Published in the Spring 2006 issue • Features
Sure, saving your pennies is tougher than spending them. But when it comes to cash, it pays to be in control.
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It’s true that money can’t buy happiness, but it does afford you personal freedom—from your parents, your partner, the government, the bank. Who can tell you that you can’t spend a year meditating in Thailand if you’re the one paying for it? Or go to whatever school you want for whatever course of study you want? Or give 10 large to the best women’s shelter in town? Or retire when you’re 45 to a custom-built cottage on Lake I-Can-Scream-Bright-Eyes-Lyrics-And-No-One-Can-Hear-Me?
Set a goal
Having an idea of what you want to do in life, even a vague idea, is wise. Spend some time daydreaming: what future excites you the most? Do you have a specific goal or is general financial security what you’re after? If you’re ultra-ambitious, you may be interested in borrowing and/or making enough money for a down payment on a house that you can live in and also rent out while pursuing your higher education, thus graduating in the black instead of in the red. Or you may have the travel bug and want to plan a ’round-the-globe trek, starting the day after you flip your high school the bird at graduation. No matter what you decide, being in touch with Future You will make mapping out your financial life much easier, especially when you’re standing at the MAC counter lustily eyeing billion-dollar sparkly gold shimmer powder.
Make a plan
Planning ahead and sticking to your decisions is the most important part of being in charge of your money. Planning should consider both the “now” and the “then.”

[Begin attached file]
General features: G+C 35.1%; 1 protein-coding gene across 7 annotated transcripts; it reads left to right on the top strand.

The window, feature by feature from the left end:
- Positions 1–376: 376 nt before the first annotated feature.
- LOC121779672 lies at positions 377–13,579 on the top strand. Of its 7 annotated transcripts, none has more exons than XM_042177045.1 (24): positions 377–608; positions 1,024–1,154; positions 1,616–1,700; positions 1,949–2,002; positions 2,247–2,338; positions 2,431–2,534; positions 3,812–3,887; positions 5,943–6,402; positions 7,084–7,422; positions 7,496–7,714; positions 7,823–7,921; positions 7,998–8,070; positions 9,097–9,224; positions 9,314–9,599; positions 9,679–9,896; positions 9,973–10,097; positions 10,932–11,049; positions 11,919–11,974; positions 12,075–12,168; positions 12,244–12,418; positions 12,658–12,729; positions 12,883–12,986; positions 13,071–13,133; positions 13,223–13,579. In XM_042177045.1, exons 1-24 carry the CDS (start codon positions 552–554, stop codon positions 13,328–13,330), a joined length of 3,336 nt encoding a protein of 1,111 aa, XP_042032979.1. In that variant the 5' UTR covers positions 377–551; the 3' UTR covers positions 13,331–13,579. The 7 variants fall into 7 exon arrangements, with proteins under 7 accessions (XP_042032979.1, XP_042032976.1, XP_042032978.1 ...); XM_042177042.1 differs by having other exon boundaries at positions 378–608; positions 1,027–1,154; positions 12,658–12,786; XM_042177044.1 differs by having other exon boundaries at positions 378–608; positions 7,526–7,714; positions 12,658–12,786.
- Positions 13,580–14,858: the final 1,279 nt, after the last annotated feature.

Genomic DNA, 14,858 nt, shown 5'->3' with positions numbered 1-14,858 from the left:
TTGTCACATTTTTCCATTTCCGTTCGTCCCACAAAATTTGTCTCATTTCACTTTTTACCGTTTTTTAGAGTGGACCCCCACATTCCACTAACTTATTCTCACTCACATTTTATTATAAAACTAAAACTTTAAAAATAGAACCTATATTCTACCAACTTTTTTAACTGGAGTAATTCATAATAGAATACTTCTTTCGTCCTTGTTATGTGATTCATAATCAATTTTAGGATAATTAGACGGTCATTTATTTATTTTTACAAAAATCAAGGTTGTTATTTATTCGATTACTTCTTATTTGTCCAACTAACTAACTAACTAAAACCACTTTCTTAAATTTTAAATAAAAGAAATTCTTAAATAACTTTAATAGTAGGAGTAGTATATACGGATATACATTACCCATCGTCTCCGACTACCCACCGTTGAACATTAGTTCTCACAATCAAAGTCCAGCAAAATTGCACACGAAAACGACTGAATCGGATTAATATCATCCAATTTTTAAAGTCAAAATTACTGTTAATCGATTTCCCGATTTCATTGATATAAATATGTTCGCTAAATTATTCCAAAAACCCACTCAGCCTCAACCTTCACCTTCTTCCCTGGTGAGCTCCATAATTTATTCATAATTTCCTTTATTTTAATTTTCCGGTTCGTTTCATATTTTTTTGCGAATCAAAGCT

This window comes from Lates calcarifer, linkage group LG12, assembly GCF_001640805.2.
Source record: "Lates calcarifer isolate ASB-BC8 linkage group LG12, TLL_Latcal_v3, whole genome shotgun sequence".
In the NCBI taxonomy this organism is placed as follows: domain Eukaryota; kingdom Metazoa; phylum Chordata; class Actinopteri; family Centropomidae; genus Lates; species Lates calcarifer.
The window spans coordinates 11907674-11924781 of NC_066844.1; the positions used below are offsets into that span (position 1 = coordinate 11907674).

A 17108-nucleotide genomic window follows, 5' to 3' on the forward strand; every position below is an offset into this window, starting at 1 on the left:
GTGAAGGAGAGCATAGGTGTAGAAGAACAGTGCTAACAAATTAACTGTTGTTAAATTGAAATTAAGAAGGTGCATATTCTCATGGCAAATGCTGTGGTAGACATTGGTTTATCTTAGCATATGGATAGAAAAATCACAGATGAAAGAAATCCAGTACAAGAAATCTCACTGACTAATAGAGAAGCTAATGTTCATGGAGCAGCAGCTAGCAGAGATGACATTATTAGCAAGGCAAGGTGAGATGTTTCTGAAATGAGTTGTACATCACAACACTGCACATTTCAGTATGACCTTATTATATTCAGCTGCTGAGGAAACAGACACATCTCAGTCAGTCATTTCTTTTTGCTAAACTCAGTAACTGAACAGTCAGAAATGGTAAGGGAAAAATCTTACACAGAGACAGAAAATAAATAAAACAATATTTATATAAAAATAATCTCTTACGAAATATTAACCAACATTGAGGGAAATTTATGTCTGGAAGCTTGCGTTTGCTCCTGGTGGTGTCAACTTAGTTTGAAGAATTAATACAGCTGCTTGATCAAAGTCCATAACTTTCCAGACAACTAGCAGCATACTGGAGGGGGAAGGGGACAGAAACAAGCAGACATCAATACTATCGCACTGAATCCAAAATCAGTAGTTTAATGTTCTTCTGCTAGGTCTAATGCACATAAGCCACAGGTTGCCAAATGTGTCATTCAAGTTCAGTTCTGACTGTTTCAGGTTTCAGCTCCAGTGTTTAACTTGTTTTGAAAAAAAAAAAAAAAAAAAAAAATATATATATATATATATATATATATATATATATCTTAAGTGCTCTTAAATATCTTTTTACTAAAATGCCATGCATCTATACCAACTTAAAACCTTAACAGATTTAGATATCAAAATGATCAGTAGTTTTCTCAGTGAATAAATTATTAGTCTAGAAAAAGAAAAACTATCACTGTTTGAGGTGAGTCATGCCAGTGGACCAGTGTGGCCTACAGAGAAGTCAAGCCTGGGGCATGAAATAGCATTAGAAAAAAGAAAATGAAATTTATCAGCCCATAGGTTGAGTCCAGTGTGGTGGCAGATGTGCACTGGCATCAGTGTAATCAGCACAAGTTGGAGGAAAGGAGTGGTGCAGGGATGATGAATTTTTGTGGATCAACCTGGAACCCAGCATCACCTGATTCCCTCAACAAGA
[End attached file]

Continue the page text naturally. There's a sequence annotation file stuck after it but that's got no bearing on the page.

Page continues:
The “now,” as it is for most young women in high school and university, is about making, spending and saving money. Obviously, making money is primary, but the way the job market is structured, young people end up concentrated in part-time, low-wage, low-status gigs in food service and retail sales. This makes it harder to make decent money when you’re young. So, if you can pinpoint something that you love doing, something that there is a special need for, check it out. I made extra cash in university through freelance writing. Some friends of mine ran a landscaping company and raked it in all summer long. Another friend kept the same part-time job from Grade 9 until her college graduation, becoming so involved in the company that she advanced through the ranks much faster than if she’d checked in and out of a succession of part-time jobs. There are other ways of getting your hot little hands on money, of course. Allowance and gifts are nice, if you receive them, and spending a few hours in your school’s registrar’s or guidance counsellor’s office can also yield free cash in the form of scholarships and bursaries.
Find a bank
My dad, who was in the finance industry for 40-odd years and gives very sage advice, says that finding a bank is easy in Canada: all the banks are big and very competitive, so it’s likely that they offer similar services and fees. However, he recommends going with one that seems to actively want you to sign up, not one that is indifferent to the needs of its younger customers. (You may already have an account. I had one from kindergarten onwards that I stashed my allowance in until I went to Disney World and spent all of it on porcelain Mickey Mouses.) Banks in the U.S. are more varied. Sometimes the smaller ones are more apt to offer personalized service, but can be less reliable and offer fewer banking “products” (i.e., plans and accounts) than big banks. Talk to a bank representative, read their literature and inquire about youth accounts and what deals you can get. Smart banks will respect you as much as their richest clients. Smart banks will also have those striped mints in bowls.